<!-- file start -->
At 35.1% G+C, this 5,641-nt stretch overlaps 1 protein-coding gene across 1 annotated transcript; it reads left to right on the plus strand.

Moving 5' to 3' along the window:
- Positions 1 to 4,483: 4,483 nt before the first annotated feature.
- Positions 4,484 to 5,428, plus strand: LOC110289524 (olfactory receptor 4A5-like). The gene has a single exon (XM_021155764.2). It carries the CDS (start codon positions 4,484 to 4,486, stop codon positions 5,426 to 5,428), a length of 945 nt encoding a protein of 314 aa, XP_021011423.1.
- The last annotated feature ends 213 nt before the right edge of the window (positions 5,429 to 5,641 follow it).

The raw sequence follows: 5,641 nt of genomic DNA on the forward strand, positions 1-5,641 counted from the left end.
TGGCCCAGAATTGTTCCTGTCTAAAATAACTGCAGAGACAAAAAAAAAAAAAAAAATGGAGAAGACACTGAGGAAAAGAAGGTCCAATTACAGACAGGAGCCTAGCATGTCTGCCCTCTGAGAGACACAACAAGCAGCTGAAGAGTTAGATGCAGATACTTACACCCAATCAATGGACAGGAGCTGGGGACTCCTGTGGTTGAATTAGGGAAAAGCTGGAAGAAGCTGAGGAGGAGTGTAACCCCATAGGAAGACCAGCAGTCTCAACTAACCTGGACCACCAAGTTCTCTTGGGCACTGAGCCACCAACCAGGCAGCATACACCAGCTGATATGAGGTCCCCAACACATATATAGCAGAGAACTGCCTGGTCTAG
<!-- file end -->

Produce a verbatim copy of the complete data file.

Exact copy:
At 35.1% G+C, this 5,641-nt stretch overlaps 1 protein-coding gene across 1 annotated transcript; it reads left to right on the plus strand.

Moving 5' to 3' along the window:
- Positions 1 to 4,483: 4,483 nt before the first annotated feature.
- Positions 4,484 to 5,428, plus strand: LOC110289524 (olfactory receptor 4A5-like). The gene has a single exon (XM_021155764.2). It carries the CDS (start codon positions 4,484 to 4,486, stop codon positions 5,426 to 5,428), a length of 945 nt encoding a protein of 314 aa, XP_021011423.1.
- The last annotated feature ends 213 nt before the right edge of the window (positions 5,429 to 5,641 follow it).

The raw sequence follows: 5,641 nt of genomic DNA on the forward strand, positions 1-5,641 counted from the left end.
TGGCCCAGAATTGTTCCTGTCTAAAATAACTGCAGAGACAAAAAAAAAAAAAAAAATGGAGAAGACACTGAGGAAAAGAAGGTCCAATTACAGACAGGAGCCTAGCATGTCTGCCCTCTGAGAGACACAACAAGCAGCTGAAGAGTTAGATGCAGATACTTACACCCAATCAATGGACAGGAGCTGGGGACTCCTGTGGTTGAATTAGGGAAAAGCTGGAAGAAGCTGAGGAGGAGTGTAACCCCATAGGAAGACCAGCAGTCTCAACTAACCTGGACCACCAAGTTCTCTTGGGCACTGAGCCACCAACCAGGCAGCATACACCAGCTGATATGAGGTCCCCAACACATATATAGCAGAGAACTGCCTGGTCTAG